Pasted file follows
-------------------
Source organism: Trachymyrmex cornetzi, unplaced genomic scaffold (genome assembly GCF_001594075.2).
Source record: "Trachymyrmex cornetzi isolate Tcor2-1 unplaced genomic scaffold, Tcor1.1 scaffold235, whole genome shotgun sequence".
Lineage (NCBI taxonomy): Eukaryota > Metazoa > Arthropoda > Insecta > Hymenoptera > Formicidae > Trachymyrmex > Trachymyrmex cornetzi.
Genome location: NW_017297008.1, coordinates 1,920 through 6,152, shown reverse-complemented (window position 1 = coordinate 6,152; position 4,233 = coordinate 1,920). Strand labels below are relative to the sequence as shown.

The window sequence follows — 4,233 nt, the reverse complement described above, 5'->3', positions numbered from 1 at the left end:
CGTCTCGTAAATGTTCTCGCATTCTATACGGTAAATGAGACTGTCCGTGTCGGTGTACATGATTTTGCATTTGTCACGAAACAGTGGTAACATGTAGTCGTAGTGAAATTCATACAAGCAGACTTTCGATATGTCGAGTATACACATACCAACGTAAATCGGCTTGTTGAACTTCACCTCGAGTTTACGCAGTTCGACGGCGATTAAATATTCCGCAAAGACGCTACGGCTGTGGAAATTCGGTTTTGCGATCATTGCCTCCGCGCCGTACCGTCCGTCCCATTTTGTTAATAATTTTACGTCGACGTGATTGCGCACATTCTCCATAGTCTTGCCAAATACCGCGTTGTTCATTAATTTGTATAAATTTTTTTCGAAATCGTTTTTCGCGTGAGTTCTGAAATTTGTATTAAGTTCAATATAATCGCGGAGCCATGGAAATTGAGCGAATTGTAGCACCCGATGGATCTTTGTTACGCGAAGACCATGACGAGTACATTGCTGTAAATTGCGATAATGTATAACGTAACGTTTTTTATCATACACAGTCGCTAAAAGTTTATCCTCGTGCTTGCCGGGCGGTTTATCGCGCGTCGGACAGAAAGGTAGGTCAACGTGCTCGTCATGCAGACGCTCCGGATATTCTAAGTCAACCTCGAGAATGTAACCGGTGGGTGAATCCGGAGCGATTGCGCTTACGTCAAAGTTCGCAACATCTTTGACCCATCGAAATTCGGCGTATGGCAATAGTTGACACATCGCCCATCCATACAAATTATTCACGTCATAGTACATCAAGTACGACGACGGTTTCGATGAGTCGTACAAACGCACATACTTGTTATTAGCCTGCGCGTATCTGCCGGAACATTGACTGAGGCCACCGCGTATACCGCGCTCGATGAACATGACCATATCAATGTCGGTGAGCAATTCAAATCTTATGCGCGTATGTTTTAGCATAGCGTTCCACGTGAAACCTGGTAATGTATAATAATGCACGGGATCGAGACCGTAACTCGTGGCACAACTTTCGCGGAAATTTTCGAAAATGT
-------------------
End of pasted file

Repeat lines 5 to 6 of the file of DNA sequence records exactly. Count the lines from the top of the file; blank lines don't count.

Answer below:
The window sequence follows — 4,233 nt, the reverse complement described above, 5'->3', positions numbered from 1 at the left end:
CGTCTCGTAAATGTTCTCGCATTCTATACGGTAAATGAGACTGTCCGTGTCGGTGTACATGATTTTGCATTTGTCACGAAACAGTGGTAACATGTAGTCGTAGTGAAATTCATACAAGCAGACTTTCGATATGTCGAGTATACACATACCAACGTAAATCGGCTTGTTGAACTTCACCTCGAGTTTACGCAGTTCGACGGCGATTAAATATTCCGCAAAGACGCTACGGCTGTGGAAATTCGGTTTTGCGATCATTGCCTCCGCGCCGTACCGTCCGTCCCATTTTGTTAATAATTTTACGTCGACGTGATTGCGCACATTCTCCATAGTCTTGCCAAATACCGCGTTGTTCATTAATTTGTATAAATTTTTTTCGAAATCGTTTTTCGCGTGAGTTCTGAAATTTGTATTAAGTTCAATATAATCGCGGAGCCATGGAAATTGAGCGAATTGTAGCACCCGATGGATCTTTGTTACGCGAAGACCATGACGAGTACATTGCTGTAAATTGCGATAATGTATAACGTAACGTTTTTTATCATACACAGTCGCTAAAAGTTTATCCTCGTGCTTGCCGGGCGGTTTATCGCGCGTCGGACAGAAAGGTAGGTCAACGTGCTCGTCATGCAGACGCTCCGGATATTCTAAGTCAACCTCGAGAATGTAACCGGTGGGTGAATCCGGAGCGATTGCGCTTACGTCAAAGTTCGCAACATCTTTGACCCATCGAAATTCGGCGTATGGCAATAGTTGACACATCGCCCATCCATACAAATTATTCACGTCATAGTACATCAAGTACGACGACGGTTTCGATGAGTCGTACAAACGCACATACTTGTTATTAGCCTGCGCGTATCTGCCGGAACATTGACTGAGGCCACCGCGTATACCGCGCTCGATGAACATGACCATATCAATGTCGGTGAGCAATTCAAATCTTATGCGCGTATGTTTTAGCATAGCGTTCCACGTGAAACCTGGTAATGTATAATAATGCACGGGATCGAGACCGTAACTCGTGGCACAACTTTCGCGGAAATTTTCGAAAATGT